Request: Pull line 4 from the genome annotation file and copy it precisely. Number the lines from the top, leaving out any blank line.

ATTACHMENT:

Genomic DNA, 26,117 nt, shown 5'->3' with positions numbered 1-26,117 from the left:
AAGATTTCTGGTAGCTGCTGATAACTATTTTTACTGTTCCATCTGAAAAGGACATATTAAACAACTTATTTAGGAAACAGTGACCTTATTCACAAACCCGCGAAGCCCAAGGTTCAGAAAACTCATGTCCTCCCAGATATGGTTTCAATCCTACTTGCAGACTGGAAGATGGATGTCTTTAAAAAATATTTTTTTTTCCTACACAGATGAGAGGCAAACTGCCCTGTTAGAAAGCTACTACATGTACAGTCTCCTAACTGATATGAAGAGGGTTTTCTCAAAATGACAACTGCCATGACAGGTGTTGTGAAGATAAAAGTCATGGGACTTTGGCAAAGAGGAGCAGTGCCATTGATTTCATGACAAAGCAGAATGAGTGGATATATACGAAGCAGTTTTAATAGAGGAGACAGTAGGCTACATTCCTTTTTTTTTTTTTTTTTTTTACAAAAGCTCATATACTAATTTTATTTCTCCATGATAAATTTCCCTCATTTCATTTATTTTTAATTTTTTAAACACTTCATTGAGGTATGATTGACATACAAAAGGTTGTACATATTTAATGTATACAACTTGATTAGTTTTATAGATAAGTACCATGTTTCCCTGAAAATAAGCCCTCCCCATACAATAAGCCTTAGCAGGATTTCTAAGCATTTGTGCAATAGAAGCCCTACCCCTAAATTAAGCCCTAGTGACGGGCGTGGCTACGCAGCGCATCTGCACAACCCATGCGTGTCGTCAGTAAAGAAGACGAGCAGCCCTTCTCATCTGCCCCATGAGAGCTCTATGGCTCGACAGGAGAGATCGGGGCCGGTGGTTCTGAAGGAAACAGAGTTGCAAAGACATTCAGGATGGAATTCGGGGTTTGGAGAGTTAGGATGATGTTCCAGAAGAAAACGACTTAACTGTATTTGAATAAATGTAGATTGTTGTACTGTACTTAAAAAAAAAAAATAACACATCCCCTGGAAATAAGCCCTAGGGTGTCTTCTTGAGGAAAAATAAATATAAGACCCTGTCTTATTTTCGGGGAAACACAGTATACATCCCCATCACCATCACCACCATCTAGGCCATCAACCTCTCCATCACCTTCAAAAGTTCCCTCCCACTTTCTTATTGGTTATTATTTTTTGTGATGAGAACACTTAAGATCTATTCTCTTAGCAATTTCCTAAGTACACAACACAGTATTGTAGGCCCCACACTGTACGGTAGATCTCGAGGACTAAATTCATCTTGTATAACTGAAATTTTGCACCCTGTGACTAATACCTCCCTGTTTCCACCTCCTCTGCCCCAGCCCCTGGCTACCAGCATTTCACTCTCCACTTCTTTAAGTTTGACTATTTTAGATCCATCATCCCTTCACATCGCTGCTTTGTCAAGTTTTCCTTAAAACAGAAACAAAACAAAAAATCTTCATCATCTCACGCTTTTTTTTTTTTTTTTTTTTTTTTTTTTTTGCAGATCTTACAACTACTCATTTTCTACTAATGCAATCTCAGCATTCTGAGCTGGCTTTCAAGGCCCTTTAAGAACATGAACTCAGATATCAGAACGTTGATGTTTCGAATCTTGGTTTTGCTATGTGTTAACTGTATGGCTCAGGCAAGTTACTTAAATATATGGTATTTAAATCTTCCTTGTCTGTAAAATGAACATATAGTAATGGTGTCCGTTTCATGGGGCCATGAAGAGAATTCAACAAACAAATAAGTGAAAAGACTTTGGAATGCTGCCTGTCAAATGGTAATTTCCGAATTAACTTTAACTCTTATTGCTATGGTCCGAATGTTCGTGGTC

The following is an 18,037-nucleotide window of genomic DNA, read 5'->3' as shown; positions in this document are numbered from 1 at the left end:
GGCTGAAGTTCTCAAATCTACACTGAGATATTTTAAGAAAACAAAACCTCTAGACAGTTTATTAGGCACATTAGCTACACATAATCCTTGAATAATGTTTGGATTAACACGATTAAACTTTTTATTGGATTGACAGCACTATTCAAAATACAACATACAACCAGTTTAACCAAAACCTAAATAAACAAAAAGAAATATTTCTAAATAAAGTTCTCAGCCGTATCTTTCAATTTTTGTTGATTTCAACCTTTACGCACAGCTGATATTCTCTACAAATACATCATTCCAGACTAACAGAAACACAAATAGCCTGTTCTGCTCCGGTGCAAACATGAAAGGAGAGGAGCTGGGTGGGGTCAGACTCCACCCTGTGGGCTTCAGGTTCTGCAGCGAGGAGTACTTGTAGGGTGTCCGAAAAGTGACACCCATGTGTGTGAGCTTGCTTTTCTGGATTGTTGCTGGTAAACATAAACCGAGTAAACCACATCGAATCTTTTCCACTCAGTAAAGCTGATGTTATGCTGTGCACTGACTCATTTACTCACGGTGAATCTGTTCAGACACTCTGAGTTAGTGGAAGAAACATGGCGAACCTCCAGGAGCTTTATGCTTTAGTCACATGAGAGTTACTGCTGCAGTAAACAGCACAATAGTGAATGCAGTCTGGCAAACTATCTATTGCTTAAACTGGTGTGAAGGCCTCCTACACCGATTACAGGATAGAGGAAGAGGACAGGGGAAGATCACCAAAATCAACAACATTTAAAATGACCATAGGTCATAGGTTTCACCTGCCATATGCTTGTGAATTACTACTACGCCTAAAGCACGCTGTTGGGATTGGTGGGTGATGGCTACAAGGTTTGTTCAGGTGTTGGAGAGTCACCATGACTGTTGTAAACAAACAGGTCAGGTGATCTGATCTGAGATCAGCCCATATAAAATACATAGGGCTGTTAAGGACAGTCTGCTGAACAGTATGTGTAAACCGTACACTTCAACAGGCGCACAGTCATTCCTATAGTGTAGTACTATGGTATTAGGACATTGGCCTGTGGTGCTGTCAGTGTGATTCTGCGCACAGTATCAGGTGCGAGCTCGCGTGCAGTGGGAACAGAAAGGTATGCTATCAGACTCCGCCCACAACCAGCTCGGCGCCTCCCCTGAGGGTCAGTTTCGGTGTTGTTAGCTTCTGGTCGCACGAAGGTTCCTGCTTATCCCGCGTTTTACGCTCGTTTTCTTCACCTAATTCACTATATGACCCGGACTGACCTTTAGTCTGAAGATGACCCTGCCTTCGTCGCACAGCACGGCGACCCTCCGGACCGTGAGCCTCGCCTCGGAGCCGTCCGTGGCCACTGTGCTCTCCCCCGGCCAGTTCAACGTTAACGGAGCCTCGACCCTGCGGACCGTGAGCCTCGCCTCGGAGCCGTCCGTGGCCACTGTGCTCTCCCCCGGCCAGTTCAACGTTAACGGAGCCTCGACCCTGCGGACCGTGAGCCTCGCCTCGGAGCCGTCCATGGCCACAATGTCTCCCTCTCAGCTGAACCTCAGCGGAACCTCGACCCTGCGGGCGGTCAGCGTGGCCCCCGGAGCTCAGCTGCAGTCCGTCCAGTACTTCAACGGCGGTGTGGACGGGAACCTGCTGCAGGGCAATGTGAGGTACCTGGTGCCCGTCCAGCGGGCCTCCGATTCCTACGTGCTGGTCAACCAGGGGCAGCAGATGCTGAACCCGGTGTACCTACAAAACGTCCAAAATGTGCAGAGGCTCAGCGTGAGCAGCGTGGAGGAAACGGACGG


GGCTGAAGTTCTCAAATCTACACTGAGATATTTTAAGAAAACAAAACCTCTAGACAGTTTATTAGGCACATTAGCTACACATAATCCTTGAATAATGTTTGGATTAACACGATTAAACTTTTTATTGGATTGACAGCACTATTCAAAATACAACATACAACCAGTTTAACCAAAACCTAAATAAACAAAAAGAAATATTTCTAAATAAAGTTCTCAGCCGTATCTTTCAATTTTTGTTGATTTCAACCTTTACGCACAGCTGATATTCTCTACAAATACATCATTCCAGACTAACAGAAACACAAATAGCCTGTTCTGCTCCGGTGCAAACATGAAAGGAGAGGAGCTGGGTGGGGTCAGACTCCACCCTGTGGGCTTCAGGTTCTGCAGCGAGGAGTACTTGTAGGGTGTCCGAAAAGTGACACCCATGTGTGTGAGCTTGCTTTTCTGGATTGTTGCTGGTAAACATAAACCGAGTAAACCACATCGAATCTTTTCCACTCAGTAAAGCTGATGTTATGCTGTGCACTGACTCATTTACTCACGGTGAATCTGTTCAGACACTCTGAGTTAGTGGAAGAAACATGGCGAACCTCCAGGAGCTTTATGCTTTAGTCACATGAGAGTTACTGCTGCAGTAAACAGCACAATAGTGAATGCAGTCTGGCAAACTATCTATTGCTTAAACTGGTGTGAAGGCCTCCTACACCGATTACAGGATAGAGGAAGAGGACAGGGGAAGATCACCAAAATCAACAACATTTAAAATGACCATAGGTCATAGGTTTCACCTGCCATATGCTTGTGAATTACTACTACGCCTAAAGCACGCTGTTGGGATTGGTGGGTGATGGCTACAAGGTTTGTTCAGGTGTTGGAGAGTCACCATGACTGTTGTAAACAAACAGGTCAGGTGATCTGATCTGAGATCAGCCCATATAAAATACATAGGGCTGTTAAGGACAGTCTGCTGAACAGTATGTGTAAACCGTACACTTCAACAGGCGCACAGTCATTCCTATAGTGTAGTACTATGGTATTAGGACATTGGCCTGTGGTGCTGTCAGTGTGATTCTGCGCACAGTATCAGGTGCGAGCTCGCGTGCAGTGGGAACAGAAAGGTATGCTATCAGACTCCGCCCACAACCAGCTCGGCGCCTCCCCTGAGGGTCAGTTTCGGTGTTGTTAGCTTCTGGTCGCACGAAGGTTCCTGCTTATCCCGCGTTTTACGCTCGTTTTCTTCACCTAATTCACTATATGACCCGGACTGACCTTTAGTCTGAAGATGACCCTGCCTTCGTCGCACAGCACGGCGACCCTCCGGACCGTGAGCCTCGCCTCGGAGCCGTCCGTGGCCACTGTGCTCTCCCCCGGCCAGTTCAACGTTAACGGAGCCTCGACCCTGCGGACCGTGAGCCTCGCCTCGGAGCCGTCCGTGGCCACTGTGCTCTCCCCCGGCCAGTTCAACGTTAACGGAGCCTCGACCCTGCGGACCGTGAGCCTCGCCTCGGAGCCGTCCATGGCCACAATGTCTCCCTCTCAGCTGAACCTCAGCGGAACCTCGACCCTGCGGGCGGTCAGCGTGGCCCCCGGAGCTCAGCTGCAGTCCGTCCAGTACTTCAACGGCGGTGTGGACGGGAACCTGCTGCAGGGCAATGTGAGGTACCTGGTGCCCGTCCAGCGGGCCTCCGATTCCTACGTGCTGGTCAACCAGGGGCAGCAGATGCTGAACCCGGTGTACCTACAAAACGTCCAAAATGTGCAGAGGCTCAGCGTGAGCAGCGTGGAGGAAACGGACGG